Members and friends of the Ordinariate are urged to attend and to bring friends and enquirers to see the Ordinariate in action. If anyone is considering joining the Ordinariate this is an ideal opportunity to come along and meet members and supporters.

The Church of Holy Rood is situated in Abingdon Road, just south of Folly Bridge, and on the eastern side of the road. It has its own car park.

Friday 11 November 2011

Talk on potential reconciliation with SSPX

Last night, along with a wide range of interested listeners, I attended the talk by Dr Brian Sudlow on the future of the relationship between the SSPX and the Catholic Church which I advertised in SSPX and the Church - a lecture.

Dr Sudlow is the translator of the biography of Archbishop Lefebvre by Bishop Bernard Tissier de Mallerais, and a former supporter of the Society. His reasons for leaving are set out in Why I left the SSPX milieu which can be found on his blog The Sensible Bond.

Given that the current lack of certain knowledge about the state of discussions between the CDF and SSPX his talk had to be a reflection on the background and his own views as to what could, or should, happen. Such rumours as there have been do not suggest a positive outcome in terms of acceptance, but they may turn out be part of the continuing politics of the situation.

For Dr Sudlow the key issue was that of the authority of the Church as the ultimate source of legitimacy, and he believes that if SSPX can accept that as apparently set out in the preamble to the proposed aggreement they would find a place for themselves within the Church. Given that they have Bishops already that would give them an advantage over other groups such as the FSSP or the Bon Pasteur institute in Bordeaux, which are dependent upon the existing diocesan episcopate. Those groups had not always found it easy at first but they were beginning to build upon their foundations.

His view was that SSPX cannot be self validating in regard to the interpretation of Catholic Tradition, and saw a tendency to cite texts of lesser authority that suited their case against ones of higher canonical status. He believes that, like academics, they should be willing to submit their ideas to the intellectual critique of episcopal and theological confreres. If that was accepted they might be surprised to find that they had more acceptance than they expected. Such issues were always risky, but that was one that was part of being part of the whole Church. In that respect there was a need for the long view, of seeking ultimate validation, not waiting until everything was as SSPX might want it before re-entering full communion.

He feared a hardening of attitudes if the breach remained unhealed. There is now a generation which has no knowledge of the pre-1988 situation, and that the ultimate logic for some might be a new wave of sede vacante-ism. The Pope, as Cardinal Ratzinger, had laboured hard to achieve reconciliation in 1988, and had courageously gone out to meet SSPX and seek to bring them fully into the fold.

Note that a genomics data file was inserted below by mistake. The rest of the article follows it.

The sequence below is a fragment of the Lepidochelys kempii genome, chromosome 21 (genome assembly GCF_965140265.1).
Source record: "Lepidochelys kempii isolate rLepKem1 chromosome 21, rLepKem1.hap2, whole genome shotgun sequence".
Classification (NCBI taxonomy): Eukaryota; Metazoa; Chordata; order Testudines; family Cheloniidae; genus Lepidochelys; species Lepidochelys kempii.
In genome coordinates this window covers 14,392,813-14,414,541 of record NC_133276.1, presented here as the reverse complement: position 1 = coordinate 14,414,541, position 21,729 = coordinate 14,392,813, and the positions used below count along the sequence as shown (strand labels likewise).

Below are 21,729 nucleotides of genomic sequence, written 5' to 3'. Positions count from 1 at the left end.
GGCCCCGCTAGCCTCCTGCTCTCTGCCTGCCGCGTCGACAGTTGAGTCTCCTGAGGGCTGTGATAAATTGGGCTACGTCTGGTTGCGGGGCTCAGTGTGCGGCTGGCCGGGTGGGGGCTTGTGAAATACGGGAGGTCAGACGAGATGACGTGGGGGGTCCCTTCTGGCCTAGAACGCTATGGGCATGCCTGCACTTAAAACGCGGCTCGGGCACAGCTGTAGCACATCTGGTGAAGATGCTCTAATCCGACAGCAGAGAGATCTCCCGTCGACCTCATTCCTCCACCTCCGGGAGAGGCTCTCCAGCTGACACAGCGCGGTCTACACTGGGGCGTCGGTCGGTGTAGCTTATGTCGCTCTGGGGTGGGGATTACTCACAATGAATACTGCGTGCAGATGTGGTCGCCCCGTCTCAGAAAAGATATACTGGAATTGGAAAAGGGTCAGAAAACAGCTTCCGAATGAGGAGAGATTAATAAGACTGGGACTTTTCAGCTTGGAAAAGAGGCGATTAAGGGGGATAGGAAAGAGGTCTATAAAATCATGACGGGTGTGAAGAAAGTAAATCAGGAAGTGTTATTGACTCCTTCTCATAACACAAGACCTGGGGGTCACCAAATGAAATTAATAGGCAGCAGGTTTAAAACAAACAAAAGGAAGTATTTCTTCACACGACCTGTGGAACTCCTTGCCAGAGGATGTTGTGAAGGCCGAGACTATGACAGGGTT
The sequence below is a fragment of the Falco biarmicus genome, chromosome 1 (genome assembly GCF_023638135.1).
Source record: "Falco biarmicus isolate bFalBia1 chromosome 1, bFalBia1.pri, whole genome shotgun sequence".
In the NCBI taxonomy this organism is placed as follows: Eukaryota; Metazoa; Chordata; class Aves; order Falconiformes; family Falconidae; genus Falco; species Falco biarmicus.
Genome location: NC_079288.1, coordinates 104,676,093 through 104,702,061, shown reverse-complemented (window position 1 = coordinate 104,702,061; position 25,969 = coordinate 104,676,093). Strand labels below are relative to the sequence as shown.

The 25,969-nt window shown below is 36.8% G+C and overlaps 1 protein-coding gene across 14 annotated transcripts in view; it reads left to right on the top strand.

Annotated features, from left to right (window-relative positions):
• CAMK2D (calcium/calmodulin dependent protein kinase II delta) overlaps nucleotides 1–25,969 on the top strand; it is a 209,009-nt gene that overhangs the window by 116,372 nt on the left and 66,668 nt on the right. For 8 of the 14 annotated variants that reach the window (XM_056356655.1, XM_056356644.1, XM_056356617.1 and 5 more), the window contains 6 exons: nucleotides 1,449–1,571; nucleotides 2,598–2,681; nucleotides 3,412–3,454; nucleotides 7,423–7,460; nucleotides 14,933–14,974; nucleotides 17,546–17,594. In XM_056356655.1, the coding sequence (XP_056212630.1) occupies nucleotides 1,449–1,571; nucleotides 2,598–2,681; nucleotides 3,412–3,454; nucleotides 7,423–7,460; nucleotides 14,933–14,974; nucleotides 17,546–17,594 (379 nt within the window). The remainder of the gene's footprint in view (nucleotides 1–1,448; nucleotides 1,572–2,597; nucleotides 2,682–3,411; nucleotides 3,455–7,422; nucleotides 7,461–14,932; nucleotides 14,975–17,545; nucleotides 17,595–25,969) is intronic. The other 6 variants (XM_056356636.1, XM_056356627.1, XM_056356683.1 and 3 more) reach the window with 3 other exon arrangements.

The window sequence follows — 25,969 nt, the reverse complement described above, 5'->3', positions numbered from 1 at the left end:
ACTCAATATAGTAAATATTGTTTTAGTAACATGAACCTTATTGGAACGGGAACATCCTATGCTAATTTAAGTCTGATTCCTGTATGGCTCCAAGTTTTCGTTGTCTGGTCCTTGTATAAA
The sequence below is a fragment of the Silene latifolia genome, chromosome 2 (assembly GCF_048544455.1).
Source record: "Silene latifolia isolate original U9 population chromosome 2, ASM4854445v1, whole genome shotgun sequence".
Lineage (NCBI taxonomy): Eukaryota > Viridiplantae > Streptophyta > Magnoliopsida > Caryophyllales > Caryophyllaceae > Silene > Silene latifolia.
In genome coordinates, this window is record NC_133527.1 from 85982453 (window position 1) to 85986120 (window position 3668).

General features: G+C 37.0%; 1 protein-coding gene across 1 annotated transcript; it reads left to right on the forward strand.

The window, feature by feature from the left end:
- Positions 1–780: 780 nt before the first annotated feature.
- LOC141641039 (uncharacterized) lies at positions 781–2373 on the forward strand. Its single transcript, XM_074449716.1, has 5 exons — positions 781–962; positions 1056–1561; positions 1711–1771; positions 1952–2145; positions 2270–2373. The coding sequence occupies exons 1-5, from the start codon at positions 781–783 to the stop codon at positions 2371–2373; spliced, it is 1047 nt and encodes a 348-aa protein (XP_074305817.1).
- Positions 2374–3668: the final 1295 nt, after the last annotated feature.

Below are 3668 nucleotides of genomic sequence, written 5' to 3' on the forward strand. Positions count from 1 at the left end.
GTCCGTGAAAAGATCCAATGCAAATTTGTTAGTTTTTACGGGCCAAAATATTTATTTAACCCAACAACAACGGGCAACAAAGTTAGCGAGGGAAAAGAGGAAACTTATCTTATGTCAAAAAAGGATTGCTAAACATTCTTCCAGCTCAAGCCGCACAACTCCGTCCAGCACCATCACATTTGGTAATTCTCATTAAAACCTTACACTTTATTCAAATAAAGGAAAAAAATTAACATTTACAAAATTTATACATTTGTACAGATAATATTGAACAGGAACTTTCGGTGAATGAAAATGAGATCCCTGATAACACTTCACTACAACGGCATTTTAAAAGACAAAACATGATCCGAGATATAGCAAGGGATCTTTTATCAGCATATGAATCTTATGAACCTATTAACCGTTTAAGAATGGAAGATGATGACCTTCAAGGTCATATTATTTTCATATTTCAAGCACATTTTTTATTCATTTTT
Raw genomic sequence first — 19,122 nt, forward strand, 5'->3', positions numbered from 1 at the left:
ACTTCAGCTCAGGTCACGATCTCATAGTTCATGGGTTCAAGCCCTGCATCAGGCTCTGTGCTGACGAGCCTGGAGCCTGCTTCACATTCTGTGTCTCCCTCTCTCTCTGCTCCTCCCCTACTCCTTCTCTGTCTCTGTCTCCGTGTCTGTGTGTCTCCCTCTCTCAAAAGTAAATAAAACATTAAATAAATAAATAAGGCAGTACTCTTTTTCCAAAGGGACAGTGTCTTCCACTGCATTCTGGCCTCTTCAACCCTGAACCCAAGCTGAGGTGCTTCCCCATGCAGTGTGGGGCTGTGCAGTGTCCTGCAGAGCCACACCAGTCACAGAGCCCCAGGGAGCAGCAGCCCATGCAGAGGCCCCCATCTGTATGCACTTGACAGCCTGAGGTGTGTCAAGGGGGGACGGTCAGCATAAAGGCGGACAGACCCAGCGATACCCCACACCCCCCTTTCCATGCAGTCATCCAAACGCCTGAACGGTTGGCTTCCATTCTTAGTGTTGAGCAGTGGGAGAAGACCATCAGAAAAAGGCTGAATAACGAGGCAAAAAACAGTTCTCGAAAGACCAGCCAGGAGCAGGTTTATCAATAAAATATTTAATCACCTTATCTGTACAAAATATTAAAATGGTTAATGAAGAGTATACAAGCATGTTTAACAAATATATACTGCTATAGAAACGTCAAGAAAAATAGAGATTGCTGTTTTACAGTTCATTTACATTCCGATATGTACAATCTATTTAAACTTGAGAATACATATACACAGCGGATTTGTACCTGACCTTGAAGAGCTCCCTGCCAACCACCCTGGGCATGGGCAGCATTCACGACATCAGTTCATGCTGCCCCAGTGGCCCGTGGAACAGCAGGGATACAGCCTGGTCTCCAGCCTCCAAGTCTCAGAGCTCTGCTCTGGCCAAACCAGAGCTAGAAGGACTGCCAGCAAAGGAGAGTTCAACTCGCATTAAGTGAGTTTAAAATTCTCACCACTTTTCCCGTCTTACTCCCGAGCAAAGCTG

Dr Sudlow was of the view that the particular French polito-religious concerns of SSPX members there were more or less impenetrable to non-French Catholics, but did think that some of the French episcopate were more favourable than hitherto to traditional ways.

Recent events such as the recent Assisi day and the beatification of Pope John Paul II raise new difficulties in the minds of SSPX members who distruct what they saw in the implied syncretism of the first Assisi meeting, and who are critical of the late Pope's actions, notably of course the excommunications of 1988.

It was possible that if no agreement with the whole of SSPX was achieved that the episcopate would split, with on eor possibly others accepting the offer from Rome, and others remaining outside. Individual SSPX bishops had a considerable personal following, who might well follow where they led.

This was a thought-provoking talk, and elicited a fair number of questions, but all of us, speaker as much as audience, are dependent upon the formal response of SSPX. Time to redouble one's prayers on this matter I think.


The Pope and Bishop Bernard Fellay of SSPX

Image: eucharistandmission.blog

King Pedro V, the Beloved

Today is 150th anniversary of the death of King Pedro V of Portugal in 1861. He died of cholera at the age of only 24, and his death was to be within days or weeks of those of two of his younger brothers. The son of Queen Maria II and her King-consort husband Ferdinand of Saxe-Coburg he was thus related to the Coburg network of the royal families of Europe. He succeeded his mother as King in 1853, aged 16, and until his majority his father acted as regent until 1855.


The future King Pedro V as Prince Royal and Duke of Braganza


There is a biography of the King here , and an excellent, much more detailed one with a fine selection of illustrations here.


State portrait of King Pedro V

Image: findagrave.com


A description of the King's oath taking in 1855


His marriage to his short-lived Queen Stephanie of Hohenzollern has produced no children before her premature death in 1859 and he was to be succeeded by his brother, King Luis I.

King Pedro V in his early years as monarch

Image: Wikipedia

King Pedro V in later years


The death of King Pedro was not only a personal tragedy, but may have been one for the Portuguese monarchy. Just as his mother had been apopular ruler so King Pedro was both popular and dedicated to his people and improving the life of the nation - very much a Coburg trait. He became known as Pedro the Beloved. Had he lived longer and continued on the path that appears to have been in his mind there might have been an avoidance of the national decline that occurred under King Luis I and King Carlos I and enabled forces opposed to the monarchy and traditional life to blame the Crown and argue, disastrously, for change.